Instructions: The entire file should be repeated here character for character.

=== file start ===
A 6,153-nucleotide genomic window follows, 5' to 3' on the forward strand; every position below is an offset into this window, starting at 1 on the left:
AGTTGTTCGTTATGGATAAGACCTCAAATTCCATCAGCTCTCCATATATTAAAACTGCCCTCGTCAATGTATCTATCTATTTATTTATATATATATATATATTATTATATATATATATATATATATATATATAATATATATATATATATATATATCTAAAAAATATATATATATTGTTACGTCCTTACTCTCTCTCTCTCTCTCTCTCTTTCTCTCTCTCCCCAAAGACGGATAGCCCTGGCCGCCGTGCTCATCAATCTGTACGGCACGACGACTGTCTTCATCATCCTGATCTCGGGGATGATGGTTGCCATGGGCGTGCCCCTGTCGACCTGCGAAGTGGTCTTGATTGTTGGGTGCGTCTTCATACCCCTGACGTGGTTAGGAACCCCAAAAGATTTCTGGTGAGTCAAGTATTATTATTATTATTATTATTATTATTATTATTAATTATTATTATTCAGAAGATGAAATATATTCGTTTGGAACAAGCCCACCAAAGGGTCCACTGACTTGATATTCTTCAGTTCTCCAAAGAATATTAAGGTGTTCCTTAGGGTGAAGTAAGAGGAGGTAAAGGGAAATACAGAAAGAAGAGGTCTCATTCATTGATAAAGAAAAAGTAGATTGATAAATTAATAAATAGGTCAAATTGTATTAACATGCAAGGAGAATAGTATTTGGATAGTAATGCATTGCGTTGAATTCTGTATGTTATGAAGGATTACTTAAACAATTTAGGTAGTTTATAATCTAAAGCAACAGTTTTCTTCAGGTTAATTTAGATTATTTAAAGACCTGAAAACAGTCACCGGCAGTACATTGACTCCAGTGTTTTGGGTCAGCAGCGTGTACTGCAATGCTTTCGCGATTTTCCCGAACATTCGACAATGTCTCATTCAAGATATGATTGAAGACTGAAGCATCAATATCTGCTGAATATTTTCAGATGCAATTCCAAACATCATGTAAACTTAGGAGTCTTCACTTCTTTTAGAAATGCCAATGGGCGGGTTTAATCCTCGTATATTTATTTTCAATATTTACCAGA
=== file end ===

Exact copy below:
A 6,153-nucleotide genomic window follows, 5' to 3' on the forward strand; every position below is an offset into this window, starting at 1 on the left:
AGTTGTTCGTTATGGATAAGACCTCAAATTCCATCAGCTCTCCATATATTAAAACTGCCCTCGTCAATGTATCTATCTATTTATTTATATATATATATATATTATTATATATATATATATATATATATATATAATATATATATATATATATATATCTAAAAAATATATATATATTGTTACGTCCTTACTCTCTCTCTCTCTCTCTCTCTTTCTCTCTCTCCCCAAAGACGGATAGCCCTGGCCGCCGTGCTCATCAATCTGTACGGCACGACGACTGTCTTCATCATCCTGATCTCGGGGATGATGGTTGCCATGGGCGTGCCCCTGTCGACCTGCGAAGTGGTCTTGATTGTTGGGTGCGTCTTCATACCCCTGACGTGGTTAGGAACCCCAAAAGATTTCTGGTGAGTCAAGTATTATTATTATTATTATTATTATTATTATTATTAATTATTATTATTCAGAAGATGAAATATATTCGTTTGGAACAAGCCCACCAAAGGGTCCACTGACTTGATATTCTTCAGTTCTCCAAAGAATATTAAGGTGTTCCTTAGGGTGAAGTAAGAGGAGGTAAAGGGAAATACAGAAAGAAGAGGTCTCATTCATTGATAAAGAAAAAGTAGATTGATAAATTAATAAATAGGTCAAATTGTATTAACATGCAAGGAGAATAGTATTTGGATAGTAATGCATTGCGTTGAATTCTGTATGTTATGAAGGATTACTTAAACAATTTAGGTAGTTTATAATCTAAAGCAACAGTTTTCTTCAGGTTAATTTAGATTATTTAAAGACCTGAAAACAGTCACCGGCAGTACATTGACTCCAGTGTTTTGGGTCAGCAGCGTGTACTGCAATGCTTTCGCGATTTTCCCGAACATTCGACAATGTCTCATTCAAGATATGATTGAAGACTGAAGCATCAATATCTGCTGAATATTTTCAGATGCAATTCCAAACATCATGTAAACTTAGGAGTCTTCACTTCTTTTAGAAATGCCAATGGGCGGGTTTAATCCTCGTATATTTATTTTCAATATTTACCAGA